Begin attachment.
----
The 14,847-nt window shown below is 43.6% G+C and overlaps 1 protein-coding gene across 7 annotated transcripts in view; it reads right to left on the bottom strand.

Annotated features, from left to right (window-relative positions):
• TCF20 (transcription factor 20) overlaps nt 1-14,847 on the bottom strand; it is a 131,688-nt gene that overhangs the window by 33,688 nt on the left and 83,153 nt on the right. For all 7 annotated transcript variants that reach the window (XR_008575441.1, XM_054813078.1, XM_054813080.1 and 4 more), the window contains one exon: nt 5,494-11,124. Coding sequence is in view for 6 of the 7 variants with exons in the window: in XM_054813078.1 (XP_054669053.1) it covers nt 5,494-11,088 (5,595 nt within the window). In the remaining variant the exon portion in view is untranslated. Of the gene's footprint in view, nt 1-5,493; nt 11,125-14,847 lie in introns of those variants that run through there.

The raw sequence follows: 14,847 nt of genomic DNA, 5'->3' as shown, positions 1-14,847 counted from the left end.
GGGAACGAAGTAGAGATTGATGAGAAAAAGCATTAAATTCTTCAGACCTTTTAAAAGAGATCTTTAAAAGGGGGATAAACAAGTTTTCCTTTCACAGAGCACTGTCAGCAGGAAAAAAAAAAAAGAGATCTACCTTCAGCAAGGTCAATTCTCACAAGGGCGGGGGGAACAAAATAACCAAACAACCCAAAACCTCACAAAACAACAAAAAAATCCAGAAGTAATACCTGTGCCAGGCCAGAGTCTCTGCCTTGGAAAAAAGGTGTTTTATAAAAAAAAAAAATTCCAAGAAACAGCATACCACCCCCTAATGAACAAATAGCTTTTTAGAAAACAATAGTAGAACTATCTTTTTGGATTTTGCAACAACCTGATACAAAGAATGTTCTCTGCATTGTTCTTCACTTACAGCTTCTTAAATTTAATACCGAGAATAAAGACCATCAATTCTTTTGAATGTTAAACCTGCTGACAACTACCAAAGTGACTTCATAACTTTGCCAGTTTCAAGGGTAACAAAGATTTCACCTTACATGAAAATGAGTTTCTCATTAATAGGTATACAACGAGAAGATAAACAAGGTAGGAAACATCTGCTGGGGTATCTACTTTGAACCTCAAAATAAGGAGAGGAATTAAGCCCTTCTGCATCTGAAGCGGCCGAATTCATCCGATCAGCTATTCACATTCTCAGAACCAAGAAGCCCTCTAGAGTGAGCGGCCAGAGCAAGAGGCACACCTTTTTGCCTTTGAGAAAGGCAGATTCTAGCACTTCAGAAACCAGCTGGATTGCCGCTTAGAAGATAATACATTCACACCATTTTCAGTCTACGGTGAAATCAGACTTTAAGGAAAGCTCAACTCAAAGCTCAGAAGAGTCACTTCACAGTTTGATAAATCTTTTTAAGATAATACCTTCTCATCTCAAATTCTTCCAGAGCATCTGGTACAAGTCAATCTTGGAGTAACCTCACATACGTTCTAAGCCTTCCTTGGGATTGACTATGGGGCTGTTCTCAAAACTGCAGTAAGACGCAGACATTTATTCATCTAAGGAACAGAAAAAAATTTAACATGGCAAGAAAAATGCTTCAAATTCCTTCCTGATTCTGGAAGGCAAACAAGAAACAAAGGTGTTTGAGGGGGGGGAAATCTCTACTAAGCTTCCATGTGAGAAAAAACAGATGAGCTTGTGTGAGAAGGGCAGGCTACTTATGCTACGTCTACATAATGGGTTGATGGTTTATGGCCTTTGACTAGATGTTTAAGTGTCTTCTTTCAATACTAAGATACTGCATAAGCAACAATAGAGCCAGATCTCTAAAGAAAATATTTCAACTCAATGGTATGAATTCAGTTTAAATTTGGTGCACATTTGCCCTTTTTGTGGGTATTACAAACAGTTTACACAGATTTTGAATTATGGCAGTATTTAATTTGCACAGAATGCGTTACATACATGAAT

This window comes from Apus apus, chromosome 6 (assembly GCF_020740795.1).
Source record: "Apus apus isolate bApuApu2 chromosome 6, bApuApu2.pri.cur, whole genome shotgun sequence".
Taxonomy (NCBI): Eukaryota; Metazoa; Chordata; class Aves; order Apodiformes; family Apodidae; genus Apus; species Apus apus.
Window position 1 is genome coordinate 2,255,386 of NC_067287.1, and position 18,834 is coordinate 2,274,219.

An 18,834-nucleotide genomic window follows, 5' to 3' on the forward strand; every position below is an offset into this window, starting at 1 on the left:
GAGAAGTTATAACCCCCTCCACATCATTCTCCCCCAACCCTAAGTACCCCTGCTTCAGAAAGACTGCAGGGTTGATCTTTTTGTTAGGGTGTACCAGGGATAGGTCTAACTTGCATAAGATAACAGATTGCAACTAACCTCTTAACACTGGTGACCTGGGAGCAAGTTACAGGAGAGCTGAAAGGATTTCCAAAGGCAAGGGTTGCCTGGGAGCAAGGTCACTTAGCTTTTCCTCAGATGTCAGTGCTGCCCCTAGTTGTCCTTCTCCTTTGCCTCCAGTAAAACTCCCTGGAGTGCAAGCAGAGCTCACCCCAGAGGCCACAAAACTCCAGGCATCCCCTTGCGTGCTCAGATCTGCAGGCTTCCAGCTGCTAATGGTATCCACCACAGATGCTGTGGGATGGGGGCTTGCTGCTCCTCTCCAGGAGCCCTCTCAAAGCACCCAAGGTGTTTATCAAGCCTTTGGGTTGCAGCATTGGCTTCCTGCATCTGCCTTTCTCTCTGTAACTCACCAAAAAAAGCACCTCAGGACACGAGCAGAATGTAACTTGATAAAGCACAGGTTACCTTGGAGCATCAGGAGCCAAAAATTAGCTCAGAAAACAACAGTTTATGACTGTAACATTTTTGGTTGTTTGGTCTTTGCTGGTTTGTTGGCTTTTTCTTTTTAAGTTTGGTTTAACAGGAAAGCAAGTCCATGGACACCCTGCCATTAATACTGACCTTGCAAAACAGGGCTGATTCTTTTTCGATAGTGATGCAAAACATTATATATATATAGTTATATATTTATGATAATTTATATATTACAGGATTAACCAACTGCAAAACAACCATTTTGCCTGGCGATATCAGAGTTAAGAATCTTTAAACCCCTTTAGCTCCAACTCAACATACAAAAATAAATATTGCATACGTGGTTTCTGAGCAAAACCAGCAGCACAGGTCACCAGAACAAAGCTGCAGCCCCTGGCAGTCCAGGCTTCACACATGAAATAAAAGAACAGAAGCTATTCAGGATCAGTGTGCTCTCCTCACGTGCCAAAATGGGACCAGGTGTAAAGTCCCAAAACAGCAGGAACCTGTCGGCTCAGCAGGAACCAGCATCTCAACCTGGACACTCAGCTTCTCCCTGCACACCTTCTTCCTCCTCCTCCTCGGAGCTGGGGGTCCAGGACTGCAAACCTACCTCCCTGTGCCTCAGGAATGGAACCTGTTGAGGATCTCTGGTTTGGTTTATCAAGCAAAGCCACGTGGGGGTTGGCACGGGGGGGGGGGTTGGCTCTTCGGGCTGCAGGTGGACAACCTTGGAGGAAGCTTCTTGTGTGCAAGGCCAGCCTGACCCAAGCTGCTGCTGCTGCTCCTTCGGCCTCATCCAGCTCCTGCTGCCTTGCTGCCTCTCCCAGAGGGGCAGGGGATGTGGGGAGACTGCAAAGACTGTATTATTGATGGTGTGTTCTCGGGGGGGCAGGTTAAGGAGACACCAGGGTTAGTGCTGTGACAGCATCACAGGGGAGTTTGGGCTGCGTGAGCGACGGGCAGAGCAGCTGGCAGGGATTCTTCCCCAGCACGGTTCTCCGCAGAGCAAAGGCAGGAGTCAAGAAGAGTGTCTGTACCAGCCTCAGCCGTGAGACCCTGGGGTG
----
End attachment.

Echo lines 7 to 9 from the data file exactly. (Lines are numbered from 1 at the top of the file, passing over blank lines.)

Source record: "Apus apus isolate bApuApu2 chromosome 6, bApuApu2.pri.cur, whole genome shotgun sequence".
Taxonomy (NCBI): Eukaryota; Metazoa; Chordata; class Aves; order Apodiformes; family Apodidae; genus Apus; species Apus apus.
Window position 1 is genome coordinate 2,255,386 of NC_067287.1, and position 18,834 is coordinate 2,274,219.